Category Archives: political

My Thoughts on The Academy of Nutrition and Dietetics and Corporate Sponsorship

I’m an idealist, there’s no doubt about it. I dream big! With my beliefs though compromise is a necessity to get anything done. It’s a reality I accepted when I started studying nutrition as a teenager at Penn State University. And there really is no better analogy for compromise than my academic pursuit to become a Registered Dietitian.  Yes, Cattle and Dairy Boards have influenced nutrition as we currently know it, but I’m confident that thanks to The Academy of Nutrition and Dietetics I received the best education in nutrition available. I have no regrets about becoming an RD.

Note that I say ‘best education in nutrition available.’ There is room for improvement and not everything my professional organization does I agree with. My ideal organization is really unfathomable, so I choose my battles and do more to promote what I want to see than to fight what I am against.

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With that said, Michele Simon’s report, And Now A Word From Our Sponsors, hit a chord with me. It’s no secret that The Academy of Nutrition and Dietetics works closely with major corporations and big food interests. I remember the first year I attended the Food and Nutrition Convention and Expo, the Academy’s annual conference, and was staying with a friend of mine. She noticed my conference bag and said, ‘Coca-cola sponsors your conference? Really? That’s insane that these are supposed to be nutrition experts and something so unhealthy sponsors your conference!’ And in one sentence she nailed the problem with having such sponsors. Not to mention the embarrassment!

The issue here is power.

With size and money big companies become powerful. They alter the environment we live in (‘environment’ in both senses of the word!) and normalize use of their products. It’s no coincidence that Coke billboards are everywhere, portion sizes have grown tremendously and nearly everyone on the planet knows what soda is.  Do you remember the Beef Industry freak-out over Meatless Monday being in an internal USDA memo? And the USDA issuing a public apology immediately? That’s power.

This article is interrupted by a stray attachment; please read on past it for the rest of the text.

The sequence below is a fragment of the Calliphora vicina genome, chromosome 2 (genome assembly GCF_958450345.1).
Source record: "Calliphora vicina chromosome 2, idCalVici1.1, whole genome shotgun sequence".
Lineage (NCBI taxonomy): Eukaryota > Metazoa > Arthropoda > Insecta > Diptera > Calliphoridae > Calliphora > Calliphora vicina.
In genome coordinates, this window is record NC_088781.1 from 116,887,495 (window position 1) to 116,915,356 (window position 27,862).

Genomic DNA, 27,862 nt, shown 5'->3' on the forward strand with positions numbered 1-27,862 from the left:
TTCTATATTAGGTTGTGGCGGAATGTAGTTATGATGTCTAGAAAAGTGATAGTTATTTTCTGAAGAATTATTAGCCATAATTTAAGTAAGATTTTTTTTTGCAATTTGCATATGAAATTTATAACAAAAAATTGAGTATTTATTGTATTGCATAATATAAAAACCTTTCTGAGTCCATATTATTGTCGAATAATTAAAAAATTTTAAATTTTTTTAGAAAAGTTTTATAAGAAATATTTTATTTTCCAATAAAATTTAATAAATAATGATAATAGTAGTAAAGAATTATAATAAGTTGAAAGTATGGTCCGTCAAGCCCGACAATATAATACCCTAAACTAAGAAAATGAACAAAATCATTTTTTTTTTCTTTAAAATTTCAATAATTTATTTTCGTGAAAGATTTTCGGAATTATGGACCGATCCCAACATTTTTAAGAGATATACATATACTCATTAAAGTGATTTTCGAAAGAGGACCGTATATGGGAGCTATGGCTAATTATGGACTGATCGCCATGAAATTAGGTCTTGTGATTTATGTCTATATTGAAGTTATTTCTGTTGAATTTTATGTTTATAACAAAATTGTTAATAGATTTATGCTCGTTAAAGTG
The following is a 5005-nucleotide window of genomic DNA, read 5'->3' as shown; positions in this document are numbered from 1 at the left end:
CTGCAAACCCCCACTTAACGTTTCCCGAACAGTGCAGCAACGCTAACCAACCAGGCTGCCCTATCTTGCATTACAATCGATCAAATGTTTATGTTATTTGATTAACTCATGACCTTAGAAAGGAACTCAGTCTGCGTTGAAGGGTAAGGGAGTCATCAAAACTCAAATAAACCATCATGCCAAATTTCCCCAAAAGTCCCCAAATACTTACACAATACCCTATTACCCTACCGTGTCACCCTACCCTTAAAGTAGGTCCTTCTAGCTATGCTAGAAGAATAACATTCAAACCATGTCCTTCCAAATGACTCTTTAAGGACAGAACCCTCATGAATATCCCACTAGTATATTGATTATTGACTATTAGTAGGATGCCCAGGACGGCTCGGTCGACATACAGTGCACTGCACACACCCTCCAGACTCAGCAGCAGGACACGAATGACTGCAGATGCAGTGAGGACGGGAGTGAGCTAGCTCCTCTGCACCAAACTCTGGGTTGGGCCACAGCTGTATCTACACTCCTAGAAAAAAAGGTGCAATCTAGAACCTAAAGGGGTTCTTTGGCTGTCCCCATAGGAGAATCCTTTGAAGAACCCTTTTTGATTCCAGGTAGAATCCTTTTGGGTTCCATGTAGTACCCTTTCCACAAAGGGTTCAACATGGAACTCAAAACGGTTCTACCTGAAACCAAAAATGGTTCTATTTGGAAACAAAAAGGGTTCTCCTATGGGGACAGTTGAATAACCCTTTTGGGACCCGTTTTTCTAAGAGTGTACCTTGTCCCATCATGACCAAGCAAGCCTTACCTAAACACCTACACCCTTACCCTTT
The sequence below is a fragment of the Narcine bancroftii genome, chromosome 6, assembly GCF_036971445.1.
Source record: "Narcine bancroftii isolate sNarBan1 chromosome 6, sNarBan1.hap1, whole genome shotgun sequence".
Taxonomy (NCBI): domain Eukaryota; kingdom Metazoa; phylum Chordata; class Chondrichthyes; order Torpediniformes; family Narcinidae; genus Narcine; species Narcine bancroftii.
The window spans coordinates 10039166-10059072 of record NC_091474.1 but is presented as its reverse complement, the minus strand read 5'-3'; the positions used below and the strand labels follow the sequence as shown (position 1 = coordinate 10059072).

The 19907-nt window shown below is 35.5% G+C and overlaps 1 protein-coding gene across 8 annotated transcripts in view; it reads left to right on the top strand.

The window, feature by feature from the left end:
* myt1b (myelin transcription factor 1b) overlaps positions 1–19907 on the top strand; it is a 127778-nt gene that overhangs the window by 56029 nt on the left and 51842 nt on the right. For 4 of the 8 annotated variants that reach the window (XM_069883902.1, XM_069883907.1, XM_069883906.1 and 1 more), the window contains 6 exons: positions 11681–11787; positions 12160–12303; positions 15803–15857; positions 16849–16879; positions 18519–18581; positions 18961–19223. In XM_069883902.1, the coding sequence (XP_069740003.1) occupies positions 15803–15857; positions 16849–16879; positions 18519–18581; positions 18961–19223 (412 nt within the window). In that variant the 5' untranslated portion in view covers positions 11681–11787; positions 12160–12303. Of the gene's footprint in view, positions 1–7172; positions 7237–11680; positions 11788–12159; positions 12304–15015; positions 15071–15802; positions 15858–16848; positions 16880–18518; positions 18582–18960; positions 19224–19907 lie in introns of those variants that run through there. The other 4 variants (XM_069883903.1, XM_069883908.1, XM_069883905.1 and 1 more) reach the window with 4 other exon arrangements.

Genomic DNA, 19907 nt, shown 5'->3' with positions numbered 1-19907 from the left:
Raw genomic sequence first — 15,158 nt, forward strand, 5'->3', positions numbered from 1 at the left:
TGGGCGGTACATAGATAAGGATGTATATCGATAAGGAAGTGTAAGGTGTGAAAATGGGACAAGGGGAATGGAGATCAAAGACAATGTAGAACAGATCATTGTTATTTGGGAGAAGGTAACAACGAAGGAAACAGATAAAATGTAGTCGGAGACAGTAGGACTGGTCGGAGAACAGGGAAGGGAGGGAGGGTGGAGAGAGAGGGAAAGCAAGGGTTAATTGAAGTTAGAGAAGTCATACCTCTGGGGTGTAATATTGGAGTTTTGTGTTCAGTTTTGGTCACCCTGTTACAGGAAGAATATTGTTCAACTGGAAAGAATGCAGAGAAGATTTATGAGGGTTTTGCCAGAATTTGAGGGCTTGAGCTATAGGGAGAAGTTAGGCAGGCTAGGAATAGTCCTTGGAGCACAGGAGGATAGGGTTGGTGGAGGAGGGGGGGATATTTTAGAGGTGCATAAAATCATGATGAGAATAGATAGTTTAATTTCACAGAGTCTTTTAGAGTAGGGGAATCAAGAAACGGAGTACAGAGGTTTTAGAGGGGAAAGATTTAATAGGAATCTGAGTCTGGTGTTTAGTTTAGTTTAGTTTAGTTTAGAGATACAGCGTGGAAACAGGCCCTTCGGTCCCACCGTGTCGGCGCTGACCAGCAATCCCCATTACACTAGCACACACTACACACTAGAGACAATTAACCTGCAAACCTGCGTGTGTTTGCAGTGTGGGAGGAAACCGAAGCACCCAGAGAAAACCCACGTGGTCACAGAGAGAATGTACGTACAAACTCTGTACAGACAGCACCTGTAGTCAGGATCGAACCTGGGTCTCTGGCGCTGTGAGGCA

They have influence.

They influence government regulation from safety standards to advertising to young children. Big brands have billions of dollars to advertise their products, buy smaller companies and influence decision-makers and policy-creators like Registered Dietitians.

People say we need to hear both sides and we have to work with them to make change.

But the reality is their number one interest is in selling more of their product. It’s the nature of capitalism. The power dynamic is off: health professionals are not on equal footing, it is naive to think so. They have fought every single effort to reduce their effect on our health and the planet. If you work for them you are merely doing damage control.

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One of my first tweets ever was this photo from the 2010 FNCE in Boston of RD’s lined up to get free soda from Coca-Cola.